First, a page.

MainStreet Explains: 529 College Savings Plans

With stocks down 40% in the last year and key indexes threatening to fall further in 2009, many parents fear that six or seven years of college savings could be down the drain.

Then again, maybe not. Parents with longer investment horizons could make a smart financial move by taking money out of taxable investment accounts and moving them into a college 529 plan.

A college 529 plan is a tax-advantaged educational savings plan, usually sponsored by a state or educational institution, which enables families to allocate money for future college costs. While these plans were created by the federal Government, it’s up to individual states—all 50 as of 2008—to design and deploy the plan to their satisfaction.

Your College Saving Options
Currently, states are offering two primary types of 529 plans:

  • Prepaid Tuition Plans: These guarantee the money you save today will match the growth in tuition inflation at state-run colleges and universities, essentially locking in tomorrow’s prices in today’s dollars. With budgets strained these days, prepaid plans especially appeal to middle-income families who are aiming for a state college or university.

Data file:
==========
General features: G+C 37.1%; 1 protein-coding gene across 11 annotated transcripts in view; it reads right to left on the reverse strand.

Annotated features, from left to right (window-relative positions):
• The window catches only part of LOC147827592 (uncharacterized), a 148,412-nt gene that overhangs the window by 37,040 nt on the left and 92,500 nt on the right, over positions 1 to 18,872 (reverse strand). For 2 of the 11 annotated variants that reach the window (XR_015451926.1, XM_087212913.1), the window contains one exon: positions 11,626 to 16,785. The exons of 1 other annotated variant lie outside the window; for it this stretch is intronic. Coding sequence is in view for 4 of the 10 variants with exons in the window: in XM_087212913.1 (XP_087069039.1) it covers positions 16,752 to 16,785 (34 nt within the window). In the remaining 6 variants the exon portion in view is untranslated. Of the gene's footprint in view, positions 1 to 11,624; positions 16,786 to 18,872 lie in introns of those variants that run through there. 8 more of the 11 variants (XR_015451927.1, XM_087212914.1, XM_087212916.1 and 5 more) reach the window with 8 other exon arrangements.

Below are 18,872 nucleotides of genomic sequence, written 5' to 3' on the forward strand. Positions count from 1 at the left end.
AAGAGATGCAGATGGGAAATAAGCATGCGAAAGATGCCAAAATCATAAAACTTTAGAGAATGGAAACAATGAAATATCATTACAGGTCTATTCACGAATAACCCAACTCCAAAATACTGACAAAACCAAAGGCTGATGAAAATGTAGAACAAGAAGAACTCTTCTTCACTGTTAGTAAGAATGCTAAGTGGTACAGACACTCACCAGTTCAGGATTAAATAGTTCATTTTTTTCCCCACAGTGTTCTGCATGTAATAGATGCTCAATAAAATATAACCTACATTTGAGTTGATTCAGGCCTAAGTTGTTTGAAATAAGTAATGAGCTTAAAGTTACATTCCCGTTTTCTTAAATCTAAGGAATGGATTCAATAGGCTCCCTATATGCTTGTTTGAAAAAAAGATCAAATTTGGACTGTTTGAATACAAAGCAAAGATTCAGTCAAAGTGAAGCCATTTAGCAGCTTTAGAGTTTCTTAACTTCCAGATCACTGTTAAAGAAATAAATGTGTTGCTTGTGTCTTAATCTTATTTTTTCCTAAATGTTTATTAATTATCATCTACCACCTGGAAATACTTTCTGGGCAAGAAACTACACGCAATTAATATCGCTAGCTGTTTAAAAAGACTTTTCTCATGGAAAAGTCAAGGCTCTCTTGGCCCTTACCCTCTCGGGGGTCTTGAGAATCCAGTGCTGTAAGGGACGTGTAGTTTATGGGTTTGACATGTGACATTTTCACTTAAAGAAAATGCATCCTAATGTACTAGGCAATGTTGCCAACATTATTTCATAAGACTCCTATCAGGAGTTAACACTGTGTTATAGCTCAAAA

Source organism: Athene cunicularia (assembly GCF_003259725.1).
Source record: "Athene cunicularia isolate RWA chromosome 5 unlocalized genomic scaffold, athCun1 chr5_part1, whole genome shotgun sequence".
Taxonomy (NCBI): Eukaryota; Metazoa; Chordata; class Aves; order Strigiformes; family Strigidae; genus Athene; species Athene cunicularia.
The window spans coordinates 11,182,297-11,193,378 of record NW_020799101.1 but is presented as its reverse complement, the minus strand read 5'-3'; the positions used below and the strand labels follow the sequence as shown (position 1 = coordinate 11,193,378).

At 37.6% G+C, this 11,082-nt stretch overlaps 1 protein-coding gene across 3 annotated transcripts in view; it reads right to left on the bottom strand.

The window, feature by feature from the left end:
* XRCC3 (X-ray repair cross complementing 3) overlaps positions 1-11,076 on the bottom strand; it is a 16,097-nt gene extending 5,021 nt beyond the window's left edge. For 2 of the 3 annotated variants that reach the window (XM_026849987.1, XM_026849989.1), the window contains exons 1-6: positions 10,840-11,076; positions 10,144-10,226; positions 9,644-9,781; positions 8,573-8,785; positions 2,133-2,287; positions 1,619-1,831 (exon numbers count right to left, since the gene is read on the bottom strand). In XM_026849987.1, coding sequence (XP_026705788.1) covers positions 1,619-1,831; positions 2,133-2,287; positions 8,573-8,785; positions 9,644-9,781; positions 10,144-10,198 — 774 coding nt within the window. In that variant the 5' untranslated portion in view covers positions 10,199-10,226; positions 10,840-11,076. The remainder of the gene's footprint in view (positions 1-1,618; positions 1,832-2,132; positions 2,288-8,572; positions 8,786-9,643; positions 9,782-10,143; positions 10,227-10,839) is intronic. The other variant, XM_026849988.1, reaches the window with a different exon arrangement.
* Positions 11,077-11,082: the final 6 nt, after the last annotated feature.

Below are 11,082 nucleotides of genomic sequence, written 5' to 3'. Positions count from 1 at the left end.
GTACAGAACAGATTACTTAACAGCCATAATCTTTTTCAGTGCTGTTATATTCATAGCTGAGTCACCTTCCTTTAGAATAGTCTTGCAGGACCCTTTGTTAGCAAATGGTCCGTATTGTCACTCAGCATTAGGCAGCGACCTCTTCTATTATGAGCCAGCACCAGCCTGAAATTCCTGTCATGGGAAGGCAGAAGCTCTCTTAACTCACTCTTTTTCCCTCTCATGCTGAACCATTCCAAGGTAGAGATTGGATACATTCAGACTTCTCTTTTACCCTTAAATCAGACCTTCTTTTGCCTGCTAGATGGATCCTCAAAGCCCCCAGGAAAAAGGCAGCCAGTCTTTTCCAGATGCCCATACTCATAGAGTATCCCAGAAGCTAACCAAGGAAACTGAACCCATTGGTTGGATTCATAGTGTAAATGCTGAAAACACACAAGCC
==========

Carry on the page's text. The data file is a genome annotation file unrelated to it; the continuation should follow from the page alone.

• College Savings Plans: These plans allow you to contribute to a pool of money managed by the state treasurer or an outside investment adviser. A typical savings plan leans toward stocks when the child is young, then moves toward bonds and cash as college draws near. A few plans offer all-stock or all-bond accounts. You can use the money at any accredited school for tuition, room, board, books and supplies. If your state's plan is inferior or doesn't disclose performance and fees, you can invest in another state. It’s up to the states to decide who is going to run the plans, and in most cases it's a Wall Street brokerage or mutual fund firm.

From an investment point of view, 529 plans are a lot like 401(k) plans. They’re usually managed by a single investment advisor, but investors get to choose from stock, bond and money market funds. By and large, parents can be more aggressive when their kids are younger, and pursue small cap, large cap and even some international funds. But as the child gets closer to collegiate age, capital preservation becomes a priority, as investment options shift to more conservative fixed income funds.

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